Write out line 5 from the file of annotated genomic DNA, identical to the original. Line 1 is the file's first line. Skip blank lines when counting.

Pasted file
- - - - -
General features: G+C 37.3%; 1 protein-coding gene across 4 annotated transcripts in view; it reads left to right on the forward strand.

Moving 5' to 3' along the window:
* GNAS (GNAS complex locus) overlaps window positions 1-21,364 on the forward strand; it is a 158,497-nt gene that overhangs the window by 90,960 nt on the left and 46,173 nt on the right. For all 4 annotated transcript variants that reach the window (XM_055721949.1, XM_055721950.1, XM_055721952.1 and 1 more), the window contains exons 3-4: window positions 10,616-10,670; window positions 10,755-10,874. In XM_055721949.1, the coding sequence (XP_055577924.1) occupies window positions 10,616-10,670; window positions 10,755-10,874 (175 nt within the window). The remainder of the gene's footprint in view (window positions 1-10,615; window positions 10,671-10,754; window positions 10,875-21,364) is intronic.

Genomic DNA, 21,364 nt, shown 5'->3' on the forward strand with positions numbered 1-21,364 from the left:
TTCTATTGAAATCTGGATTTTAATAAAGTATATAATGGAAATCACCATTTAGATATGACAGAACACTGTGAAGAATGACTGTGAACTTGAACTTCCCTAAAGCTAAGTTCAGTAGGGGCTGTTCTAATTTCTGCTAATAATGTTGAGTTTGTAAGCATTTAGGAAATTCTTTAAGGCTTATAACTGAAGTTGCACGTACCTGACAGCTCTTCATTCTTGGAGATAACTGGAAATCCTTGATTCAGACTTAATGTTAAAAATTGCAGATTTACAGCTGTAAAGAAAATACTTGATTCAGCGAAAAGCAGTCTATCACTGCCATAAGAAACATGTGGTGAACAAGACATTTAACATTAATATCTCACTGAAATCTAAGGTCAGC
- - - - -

TTCTATTGAAATCTGGATTTTAATAAAGTATATAATGGAAATCACCATTTAGATATGACAGAACACTGTGAAGAATGACTGTGAACTTGAACTTCCCTAAAGCTAAGTTCAGTAGGGGCTGTTCTAATTTCTGCTAATAATGTTGAGTTTGTAAGCATTTAGGAAATTCTTTAAGGCTTATAACTGAAGTTGCACGTACCTGACAGCTCTTCATTCTTGGAGATAACTGGAAATCCTTGATTCAGACTTAATGTTAAAAATTGCAGATTTACAGCTGTAAAGAAAATACTTGATTCAGCGAAAAGCAGTCTATCACTGCCATAAGAAACATGTGGTGAACAAGACATTTAACATTAATATCTCACTGAAATCTAAGGTCAGC